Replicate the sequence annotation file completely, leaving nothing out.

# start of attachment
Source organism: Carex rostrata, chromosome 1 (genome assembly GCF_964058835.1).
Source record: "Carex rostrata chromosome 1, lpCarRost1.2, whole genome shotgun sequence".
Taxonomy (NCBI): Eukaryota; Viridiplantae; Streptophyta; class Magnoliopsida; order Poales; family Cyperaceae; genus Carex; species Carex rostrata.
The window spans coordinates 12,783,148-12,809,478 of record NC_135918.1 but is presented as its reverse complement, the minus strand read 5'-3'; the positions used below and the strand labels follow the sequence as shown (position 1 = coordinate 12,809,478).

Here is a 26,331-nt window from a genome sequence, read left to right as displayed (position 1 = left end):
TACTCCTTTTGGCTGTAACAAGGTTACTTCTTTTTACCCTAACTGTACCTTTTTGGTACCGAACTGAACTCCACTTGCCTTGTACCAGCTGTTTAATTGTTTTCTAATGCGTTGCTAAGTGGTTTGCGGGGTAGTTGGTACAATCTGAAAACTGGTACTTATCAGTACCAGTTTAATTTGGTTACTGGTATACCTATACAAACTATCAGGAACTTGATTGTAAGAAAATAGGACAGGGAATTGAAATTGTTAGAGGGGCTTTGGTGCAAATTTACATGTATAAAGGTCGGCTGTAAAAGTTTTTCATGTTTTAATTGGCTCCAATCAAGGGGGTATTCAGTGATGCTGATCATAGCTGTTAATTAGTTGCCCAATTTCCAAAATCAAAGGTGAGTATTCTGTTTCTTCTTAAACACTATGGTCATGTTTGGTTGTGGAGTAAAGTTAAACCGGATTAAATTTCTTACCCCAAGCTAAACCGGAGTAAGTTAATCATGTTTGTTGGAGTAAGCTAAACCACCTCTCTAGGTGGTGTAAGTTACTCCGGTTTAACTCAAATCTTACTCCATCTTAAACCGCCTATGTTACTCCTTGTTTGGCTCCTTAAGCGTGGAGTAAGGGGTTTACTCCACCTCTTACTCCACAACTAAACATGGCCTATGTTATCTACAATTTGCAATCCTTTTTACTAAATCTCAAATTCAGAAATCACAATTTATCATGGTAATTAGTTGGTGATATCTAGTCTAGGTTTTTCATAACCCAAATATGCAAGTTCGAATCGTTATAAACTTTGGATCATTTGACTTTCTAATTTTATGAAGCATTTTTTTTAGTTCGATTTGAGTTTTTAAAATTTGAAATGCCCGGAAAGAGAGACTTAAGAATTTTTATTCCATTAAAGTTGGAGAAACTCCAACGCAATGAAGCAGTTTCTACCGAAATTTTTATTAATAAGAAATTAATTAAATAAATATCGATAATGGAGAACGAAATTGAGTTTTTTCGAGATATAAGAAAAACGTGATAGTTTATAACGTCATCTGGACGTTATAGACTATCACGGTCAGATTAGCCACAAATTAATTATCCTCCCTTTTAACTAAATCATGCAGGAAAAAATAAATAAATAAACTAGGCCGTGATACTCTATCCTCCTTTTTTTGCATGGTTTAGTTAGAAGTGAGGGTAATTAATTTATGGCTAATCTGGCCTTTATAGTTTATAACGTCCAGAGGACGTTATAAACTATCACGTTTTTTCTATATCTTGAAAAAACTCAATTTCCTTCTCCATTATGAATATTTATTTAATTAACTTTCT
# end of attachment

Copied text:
Source organism: Carex rostrata, chromosome 1 (genome assembly GCF_964058835.1).
Source record: "Carex rostrata chromosome 1, lpCarRost1.2, whole genome shotgun sequence".
Taxonomy (NCBI): Eukaryota; Viridiplantae; Streptophyta; class Magnoliopsida; order Poales; family Cyperaceae; genus Carex; species Carex rostrata.
The window spans coordinates 12,783,148-12,809,478 of record NC_135918.1 but is presented as its reverse complement, the minus strand read 5'-3'; the positions used below and the strand labels follow the sequence as shown (position 1 = coordinate 12,809,478).

Here is a 26,331-nt window from a genome sequence, read left to right as displayed (position 1 = left end):
TACTCCTTTTGGCTGTAACAAGGTTACTTCTTTTTACCCTAACTGTACCTTTTTGGTACCGAACTGAACTCCACTTGCCTTGTACCAGCTGTTTAATTGTTTTCTAATGCGTTGCTAAGTGGTTTGCGGGGTAGTTGGTACAATCTGAAAACTGGTACTTATCAGTACCAGTTTAATTTGGTTACTGGTATACCTATACAAACTATCAGGAACTTGATTGTAAGAAAATAGGACAGGGAATTGAAATTGTTAGAGGGGCTTTGGTGCAAATTTACATGTATAAAGGTCGGCTGTAAAAGTTTTTCATGTTTTAATTGGCTCCAATCAAGGGGGTATTCAGTGATGCTGATCATAGCTGTTAATTAGTTGCCCAATTTCCAAAATCAAAGGTGAGTATTCTGTTTCTTCTTAAACACTATGGTCATGTTTGGTTGTGGAGTAAAGTTAAACCGGATTAAATTTCTTACCCCAAGCTAAACCGGAGTAAGTTAATCATGTTTGTTGGAGTAAGCTAAACCACCTCTCTAGGTGGTGTAAGTTACTCCGGTTTAACTCAAATCTTACTCCATCTTAAACCGCCTATGTTACTCCTTGTTTGGCTCCTTAAGCGTGGAGTAAGGGGTTTACTCCACCTCTTACTCCACAACTAAACATGGCCTATGTTATCTACAATTTGCAATCCTTTTTACTAAATCTCAAATTCAGAAATCACAATTTATCATGGTAATTAGTTGGTGATATCTAGTCTAGGTTTTTCATAACCCAAATATGCAAGTTCGAATCGTTATAAACTTTGGATCATTTGACTTTCTAATTTTATGAAGCATTTTTTTTAGTTCGATTTGAGTTTTTAAAATTTGAAATGCCCGGAAAGAGAGACTTAAGAATTTTTATTCCATTAAAGTTGGAGAAACTCCAACGCAATGAAGCAGTTTCTACCGAAATTTTTATTAATAAGAAATTAATTAAATAAATATCGATAATGGAGAACGAAATTGAGTTTTTTCGAGATATAAGAAAAACGTGATAGTTTATAACGTCATCTGGACGTTATAGACTATCACGGTCAGATTAGCCACAAATTAATTATCCTCCCTTTTAACTAAATCATGCAGGAAAAAATAAATAAATAAACTAGGCCGTGATACTCTATCCTCCTTTTTTTGCATGGTTTAGTTAGAAGTGAGGGTAATTAATTTATGGCTAATCTGGCCTTTATAGTTTATAACGTCCAGAGGACGTTATAAACTATCACGTTTTTTCTATATCTTGAAAAAACTCAATTTCCTTCTCCATTATGAATATTTATTTAATTAACTTTCT